119 South Pitt Street · Mercer, Pennsylvania 16137 · 724-662-3490

Courthouse Construction

. . . As the job of removing all traces of the old structure neared completion work on surveying the ground and excavating for the new foundation began. A serious problem was thought to have developed when soft ground was encountered at what would be the southeast corner of the new building. As luck would have it, further examination and tests revealed a firm bed of clay twelve feet down upon which the foundation could safely rest.

ned byersDuring the summer, as the cleanup and surveying work continued, the architects were busy completing the detailed drawings necessary for potential contractors to base their bids upon. By late August the plans were complete and provided for a building 180′ x 92′ which was a compromise between the original specification of a 200′ length and the reduced 160′ length the outgoing Board of Commissioners had suggested. The structure was to be topped by a dome 166′ high and was expected to cost $325,000.00. On September 18th, 1908 it was reported that Owsley and Boucherle had sent out forty copies of the plans and expected thirty contractors to submit bids which were to be opened on September 21st.

In typical Western Press tongue-in-cheek fashion, editor Whistler offered an entertaining front page account of the opening of the bids. In it he poked good-natured fun at numerous members of the Mercer County Bar including ” Attorney Baker, (who had) an alarming predisposition to baldness” and “Attorney Campbell, rotund and oleaginous, (who) rolled across the bar.”

Besides his written caricature of the worthies in attendance, Whistler did find space to list the bids for the superstructure, plumbing, heating and electrical wiring. Sixteen general contractors submitted bids for the superstructure, ranging from $324,100.00 to $391,924.00 – the lowest bidder being the firm of Luyster and Lowe of Dayton, Ohio. In addition, nine bids were received for the heating portion of the construction, seven for the plumbing and five for the electrical wiring. The new Court House drew bidders from as far away as Chicago and Indiana as well as companies from Cleveland, Columbus, Philadelphia, Altoona, Pittsburgh and New Castle. Three general contractors from MercerCounty were also contenders -Wallis & Carley, William McIntyre & Sons and F. J. McCain. Whistler’s account ended in typical fashion:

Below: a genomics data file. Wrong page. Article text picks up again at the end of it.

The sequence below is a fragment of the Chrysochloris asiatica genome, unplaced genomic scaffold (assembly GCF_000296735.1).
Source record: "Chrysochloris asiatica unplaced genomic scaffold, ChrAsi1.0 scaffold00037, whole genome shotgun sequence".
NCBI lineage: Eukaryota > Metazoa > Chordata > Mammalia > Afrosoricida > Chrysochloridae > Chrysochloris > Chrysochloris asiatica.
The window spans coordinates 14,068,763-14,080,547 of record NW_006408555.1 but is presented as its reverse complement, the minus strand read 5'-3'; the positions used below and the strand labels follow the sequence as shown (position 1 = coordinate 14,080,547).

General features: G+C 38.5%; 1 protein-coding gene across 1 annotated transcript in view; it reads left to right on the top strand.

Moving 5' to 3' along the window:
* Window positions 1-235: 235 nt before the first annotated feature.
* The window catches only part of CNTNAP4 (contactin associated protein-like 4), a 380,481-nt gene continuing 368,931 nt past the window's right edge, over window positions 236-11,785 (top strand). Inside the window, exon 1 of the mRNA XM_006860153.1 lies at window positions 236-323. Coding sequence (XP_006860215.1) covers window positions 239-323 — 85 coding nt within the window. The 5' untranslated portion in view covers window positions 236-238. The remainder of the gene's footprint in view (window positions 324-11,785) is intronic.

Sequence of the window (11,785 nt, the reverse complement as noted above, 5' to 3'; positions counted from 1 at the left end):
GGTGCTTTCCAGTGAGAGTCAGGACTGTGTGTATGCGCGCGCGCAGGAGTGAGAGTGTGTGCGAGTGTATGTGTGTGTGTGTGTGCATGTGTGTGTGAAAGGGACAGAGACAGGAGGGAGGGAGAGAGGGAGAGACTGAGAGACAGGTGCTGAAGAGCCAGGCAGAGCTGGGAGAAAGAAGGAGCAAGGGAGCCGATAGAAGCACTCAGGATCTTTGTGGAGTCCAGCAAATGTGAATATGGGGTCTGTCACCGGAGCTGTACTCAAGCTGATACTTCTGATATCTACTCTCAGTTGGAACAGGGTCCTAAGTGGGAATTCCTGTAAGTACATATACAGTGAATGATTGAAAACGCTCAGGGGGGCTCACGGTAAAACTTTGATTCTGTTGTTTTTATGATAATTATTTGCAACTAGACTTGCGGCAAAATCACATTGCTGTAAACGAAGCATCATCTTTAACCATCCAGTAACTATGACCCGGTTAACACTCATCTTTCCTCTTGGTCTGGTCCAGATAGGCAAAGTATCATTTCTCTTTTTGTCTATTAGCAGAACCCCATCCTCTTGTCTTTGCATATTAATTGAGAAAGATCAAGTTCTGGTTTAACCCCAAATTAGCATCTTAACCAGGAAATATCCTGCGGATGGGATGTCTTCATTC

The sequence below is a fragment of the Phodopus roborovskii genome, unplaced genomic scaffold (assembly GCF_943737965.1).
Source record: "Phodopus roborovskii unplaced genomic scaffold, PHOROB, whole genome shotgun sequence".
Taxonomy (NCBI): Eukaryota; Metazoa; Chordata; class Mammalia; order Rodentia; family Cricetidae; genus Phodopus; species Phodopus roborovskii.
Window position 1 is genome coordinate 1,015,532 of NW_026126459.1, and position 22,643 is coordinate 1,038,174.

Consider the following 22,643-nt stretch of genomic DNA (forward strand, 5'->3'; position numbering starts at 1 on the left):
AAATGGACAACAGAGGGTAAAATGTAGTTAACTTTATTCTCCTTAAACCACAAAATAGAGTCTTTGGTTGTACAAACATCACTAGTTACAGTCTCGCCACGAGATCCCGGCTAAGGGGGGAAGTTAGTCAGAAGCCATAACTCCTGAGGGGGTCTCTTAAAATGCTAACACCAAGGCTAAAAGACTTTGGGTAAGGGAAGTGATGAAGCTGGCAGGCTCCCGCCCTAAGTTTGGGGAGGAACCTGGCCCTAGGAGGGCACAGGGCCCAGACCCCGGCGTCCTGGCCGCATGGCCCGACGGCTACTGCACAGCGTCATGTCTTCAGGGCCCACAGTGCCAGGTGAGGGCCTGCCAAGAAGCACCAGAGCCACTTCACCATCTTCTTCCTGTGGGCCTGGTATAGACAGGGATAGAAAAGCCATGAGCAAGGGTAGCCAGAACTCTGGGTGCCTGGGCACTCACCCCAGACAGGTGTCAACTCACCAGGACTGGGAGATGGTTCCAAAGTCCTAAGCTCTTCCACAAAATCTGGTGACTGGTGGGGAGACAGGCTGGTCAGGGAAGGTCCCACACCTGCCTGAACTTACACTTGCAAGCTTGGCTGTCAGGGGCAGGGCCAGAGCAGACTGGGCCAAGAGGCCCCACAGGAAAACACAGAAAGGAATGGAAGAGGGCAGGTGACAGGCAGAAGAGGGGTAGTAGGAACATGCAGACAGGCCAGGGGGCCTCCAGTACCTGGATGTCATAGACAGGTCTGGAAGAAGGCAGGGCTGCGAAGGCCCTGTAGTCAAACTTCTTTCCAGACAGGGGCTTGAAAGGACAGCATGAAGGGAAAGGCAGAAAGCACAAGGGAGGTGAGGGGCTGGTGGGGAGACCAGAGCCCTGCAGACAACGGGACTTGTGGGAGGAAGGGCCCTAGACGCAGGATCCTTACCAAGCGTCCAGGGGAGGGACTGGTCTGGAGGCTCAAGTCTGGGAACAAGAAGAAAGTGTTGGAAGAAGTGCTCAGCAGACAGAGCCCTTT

Byers boysTreasurer Zahniser found himself in possession of certified checks payable to his order-as required by the Commissioners of bidders in their tender of bids…to the amount of one hundred and eighty-five thousand dollars. So, the banks being closed, with no water in the creek and mighty little in the wells, Treasurer Z. locked up $185,000 of good commercial paper in his safe that night. Meantime, it is hoped, carefully cautioning the watchmen to keep their eyes skinned for burglars and fire-bugs and to keep a jug of water handy for emergencies.

Accompanying the story of the opening of the bids, The Western Press included a five column illustration of the proposed building, based on E. Eldon Drake’s rendering (copyrighted by Owsley) which today hangs in the Court House rotunda.  On Saturday, October 3rd the CountyCommissioners awarded the contract for the superstructure to the lowest bidder, Luyster and Lowe, of Dayton. It was reported that the Commissioners, the County Solicitor and a representative of the Advisory Committee had journeyed to Dayton and had satisfied themselves that the senior member of the firm, W .W . Luyster “was …an up-to-date builder in every respect.” By the end of October the contract was closed with Luyster furnishing an $80,000.00 performance bond. His company’s work, as well as that of the other contractors (J. W. Byers for plumbing, American Warming & Ventilating for heating and ventilating and Iron City Engineering for the electrical work), was bonded through the Title Guaranty and Surety Company by way of the McClellan Agency of Scranton.

The rest of 1908 passed with no mention of the new court house in the local newspapers. On New Years’ Day of 1909 the Dispatch reported that no work would be done on the new building until spring, “this course having been decided on with the consent and approval of the Court, Commissioners, architect and advisory committee. ” The same article referred to “numerous rumors” which had circulated about Mr. Luyster all of which his attorney (W.W. Moore) branded as false. It would seem from the article that the rumors may have had something to do with the apparent lack of progress to that point which was explained by the weather. Mr. Moore assured the Dispatch that ”as soon as the weather will permit the dirt will begin to fly.”